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New controversy on FGM pits science against popular belief

Dr Tatu Kamau at Milimani Law Courts when she filed a case on FGM (Photo: George Njunge/Standard)

The debate on female genital mutilation (FGM) will reignite a decades’ long debate whether it is beneficial for women to undergo the cut.

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Abhorred in the 1920s by the church and banned by the government in 2011, the cultural practice is again at the centre of a controversy between a medical doctor and the government. 

High Court judges Lydiah Achode, Margaret Muigai and Kanyi Kimondo will have to consider science, as presented by medical experts in support of the government’s case that FGM should remain illegal as it has no benefit at all.

The three judges will also factor in Dr Tatu Kamau’s spirited argument that if the cut is done by medical professionals, it will eliminate harm and is beneficial.

The government’s biggest worry is that if the law criminalising the traditional practice is declared unconstitutional, then young girls will be exposed to harm and early marriages.

Customary practice

“The petitioner fails to appreciate that FGM is a customary practice performed on young girls to signify the onset of puberty,” State lawyers argue adding that it is very rare for adult women to get the cut.

“The orders sought will ultimately threaten, infringe upon and/or offend the girls’ right to the highest attainable standard of physical and mental health.”

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Dr Kamau, in her testimony before court says she has practiced medicine for 31 years and has conducted research to prove that female circumcision, although banned by the government, favours women.

The doctor claims the ban contains untruths about female circumcision and at the same time fails to tame cosmetic surgeries which allegedly involve similar processes as the practice.

“There is nothing unethical in the medical field about female genital surgeries. We do it for cosmetic reasons. If an adult girl wants to be circumcised, then she should be left to do it and that should be respected,” argues Dr Kamau.

Graduate into a woman

This is a second time in Kenya’s history that the debate on the cut has caused a controversy. The first controversy erupted in 1929 when the church came up with a demand that all their followers in Mt Kenya stop practising female circumcision.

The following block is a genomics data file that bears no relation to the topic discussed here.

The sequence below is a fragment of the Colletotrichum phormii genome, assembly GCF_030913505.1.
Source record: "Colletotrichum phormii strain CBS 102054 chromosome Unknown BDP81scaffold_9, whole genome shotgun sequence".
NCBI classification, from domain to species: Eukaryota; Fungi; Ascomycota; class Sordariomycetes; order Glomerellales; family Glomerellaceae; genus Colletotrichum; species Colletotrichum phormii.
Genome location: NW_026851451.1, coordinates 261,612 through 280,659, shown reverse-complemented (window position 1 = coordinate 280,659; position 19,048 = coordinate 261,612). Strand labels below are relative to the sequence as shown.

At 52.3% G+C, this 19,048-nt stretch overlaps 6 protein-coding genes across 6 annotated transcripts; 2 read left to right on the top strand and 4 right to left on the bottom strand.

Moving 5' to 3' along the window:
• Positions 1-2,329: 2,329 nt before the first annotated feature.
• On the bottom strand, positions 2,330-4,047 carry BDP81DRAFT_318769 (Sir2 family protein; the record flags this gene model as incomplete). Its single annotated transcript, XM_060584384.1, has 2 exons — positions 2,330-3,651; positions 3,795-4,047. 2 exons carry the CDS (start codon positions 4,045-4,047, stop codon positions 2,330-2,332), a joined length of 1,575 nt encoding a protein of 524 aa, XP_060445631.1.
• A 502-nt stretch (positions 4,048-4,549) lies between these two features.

As Charles Hornsby writes, banning the cut then escalated the split between those aligned to the church and believed to condone the colonial master and freedom fighters.

Among the Kikuyu, he says, it was unheard of for an uninitiated girl to graduate into a woman, a wife or a mother.

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In March 1929, the missionaries struck the first blow against a custom held dear by a cross-section of Africans and leaders in Mt Kenya when they passed a resolution against female circumcision during a conference in Tumutumu, Nyeri.

The men of God had passed a resolution that, “with one dissent that the custom is evil and should be abandoned by all Christians” and further, by a vote of 30 to nine “that all Christians submitting to it should be suspended by churches everywhere.”

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Dr John Arthur, head of the Church Mission Society touched off the revolution by ‘putting his thumb on the resolution.’

Arthur and the other missionaries unwittingly played into the hands of Kikuyu Central Association (KCA) founded by Harry Thuku.

The impetus created by the female circumcision row provided a golden opportunity for an upcoming leader, Jomo Kenyatta, who needed a platform to launch his career.

KCA used female circumcision as a rallying point for stirring up dissent against the government.

More fertile

According to the country policy and information note on FGM, released July 2018, the highest number of those likely to undergo the cut are aged between 12 and 18 but others were below 10.

Dr Kamau argues that female circumcision is a culture which should be allowed for willing adult women. She said that “those who have undergone the cut are more fertile.”

“Women who take their girls for circumcision did not take them there to destroy them. Instead, there is celebration and the girls are introduced to adulthood,” the doctor argued.

She is supported by a former police officer Joseph Kiplagat arap Koech, who argues that Kenyan women should be allowed to go for the cut as they are liberated.

“My wife and I are circumcised. Abraham gave a command. It is a shame not to be circumcised,” he said.

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The views and opinions expressed here are those of the author and do not necessarily reflect the official policy or position of Evewoman.co.ke

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